The forecasting process begins with the choice of variable to forecast.
Target: The variable with the values to forecast.
Generically refer to the target variable as y, which assumes a specific variable name in a specific application, such as customer weight in the previous example. In traditional statistics, refer to the same y as the response variable or dependent variable, among other names.
From what information does the forecast of the value of the target, y, proceed? In the online clothing retailer example, enter a customer’s height and chest size into the model to calculate the forecast.
Feature: One of the one or more variables from which to predict the value of the target variable.
Generically refer to the variables from which to compute the forecast as X, uppercase to denote that typically X consists of more than one feature: x1, x2, etc. Traditional references to the X variables include predictor variables, independent variables, or explanatory variables.
The variables of interest for supervised machine learning models span a wide variety of applications. Table 1.1 lists some business forecasting scenarios, each with three predictor variables. Some of the target variables are continuous, measured on a quantitative scale. The values of other target variables in Table 1.1 are labels, where each label defines a single category.
The many applications of machine learning contribute to its increasingly widespread use.
To begin the model development process, gather data for all the variables in the model. For computer analysis, organize the data into a table, such as in Figure 1.3, perhaps using a standard worksheet app such as Microsoft Excel, or the free and open-source LibreOffice Calc. List the data values for each variable in a single column. List the data values for each customer, in this example, in a single row.
Example: A row of data that contains the data values for the variables in the model for a specific person, company, region, or whatever the unit of analysis.
The ten rows of data shown in Figure 1.3, one row per customer, are illustrative only. In practice, provide many more examples from which the machine can learn. Also, be aware that the language for describing the data table is not always consistent. Other names for a data example, a row of data in a data table, include sample, instance, observation, and case.
After reading the data into your chosen machine learning application, such as provided by open-source and free R or Python, estimate the model with your chosen machine learning algorithm. Deriving the prediction equation(s) precedes actual forecasting. The purpose of this initial step is not to forecast as the values of y are already known from the data table. Instead, the (estimation algorithm implemented on the) machine learns the relationship between the X variables and the known values of y from the provided data.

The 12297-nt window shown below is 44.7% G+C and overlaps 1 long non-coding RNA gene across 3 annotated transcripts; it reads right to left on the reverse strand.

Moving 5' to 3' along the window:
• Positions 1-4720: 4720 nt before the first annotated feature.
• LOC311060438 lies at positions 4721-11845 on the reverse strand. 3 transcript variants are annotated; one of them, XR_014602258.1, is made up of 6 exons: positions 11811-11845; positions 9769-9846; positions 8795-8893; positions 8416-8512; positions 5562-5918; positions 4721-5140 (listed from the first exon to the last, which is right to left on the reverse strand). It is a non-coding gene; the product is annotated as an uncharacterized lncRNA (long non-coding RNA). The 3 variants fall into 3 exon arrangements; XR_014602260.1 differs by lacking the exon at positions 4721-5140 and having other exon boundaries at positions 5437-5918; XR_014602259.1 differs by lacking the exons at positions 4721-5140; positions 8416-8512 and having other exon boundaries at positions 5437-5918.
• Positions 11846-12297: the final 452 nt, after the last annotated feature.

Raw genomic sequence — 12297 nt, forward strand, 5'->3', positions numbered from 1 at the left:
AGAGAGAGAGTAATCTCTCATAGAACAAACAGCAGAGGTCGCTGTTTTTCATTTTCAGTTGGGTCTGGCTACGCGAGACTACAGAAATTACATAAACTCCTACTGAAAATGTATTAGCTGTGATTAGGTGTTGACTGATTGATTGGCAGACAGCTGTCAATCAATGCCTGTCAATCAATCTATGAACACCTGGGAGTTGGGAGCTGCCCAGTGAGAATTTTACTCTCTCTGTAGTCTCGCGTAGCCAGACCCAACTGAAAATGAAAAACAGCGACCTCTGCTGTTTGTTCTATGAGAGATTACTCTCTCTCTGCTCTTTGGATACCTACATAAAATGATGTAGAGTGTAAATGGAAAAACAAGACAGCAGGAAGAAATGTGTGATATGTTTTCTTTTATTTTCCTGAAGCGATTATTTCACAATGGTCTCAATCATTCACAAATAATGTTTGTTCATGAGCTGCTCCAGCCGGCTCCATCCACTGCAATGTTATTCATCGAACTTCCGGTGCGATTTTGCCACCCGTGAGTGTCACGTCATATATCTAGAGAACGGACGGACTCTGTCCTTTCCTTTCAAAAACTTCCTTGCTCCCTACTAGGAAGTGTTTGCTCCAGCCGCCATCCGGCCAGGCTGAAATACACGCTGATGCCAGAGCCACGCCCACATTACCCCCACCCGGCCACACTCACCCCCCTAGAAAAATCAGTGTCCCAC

Training data: Data from which the machine learns the relationships among all the variables in the model to construct a prediction equation.
To continue the trendy anthropomorphic wording, we want the machine to learn enough to fully understand whatever relationship exists between y and X. The resulting forecasting will not be perfect, but hopefully good enough to be useful.
The machine learns the patterns that relate the features to the target, expressed as a model. We inform the machine of only the general form of the model before learning begins. From this general form, such as a weighted sum in our online clothing retailer example, the machine analyzes the example training data to construct a specific model by estimating values of the weights. These weights optimize some aspect of forecasting accuracy, at least as it applies to the training data from which the model was derived.
We do not directly teach the machine.
The (estimation algorithm implemented on the) machine learns not by instruction, but by example.
The machine learning software provides the instructions for the machine to learn by analyzing the examples.
For each row of the training data, the learning algorithm relates the values of the features to the value of the corresponding target. The value of the target variable for any row of data is the correct answer, the value of y. The target variable provides the “supervision” that guides pattern discovery in the data related to it. Machine learning algorithms choose weights for the features so that, averaged across all the examples, the values of y computed from the model are as close to the actual values of y as possible.
Fitted value: Value of the target variable computed from the prediction equation, the model.
For each example, the comparison of this fitted value to the corresponding actual value becomes the basis for the machine learning the relationships.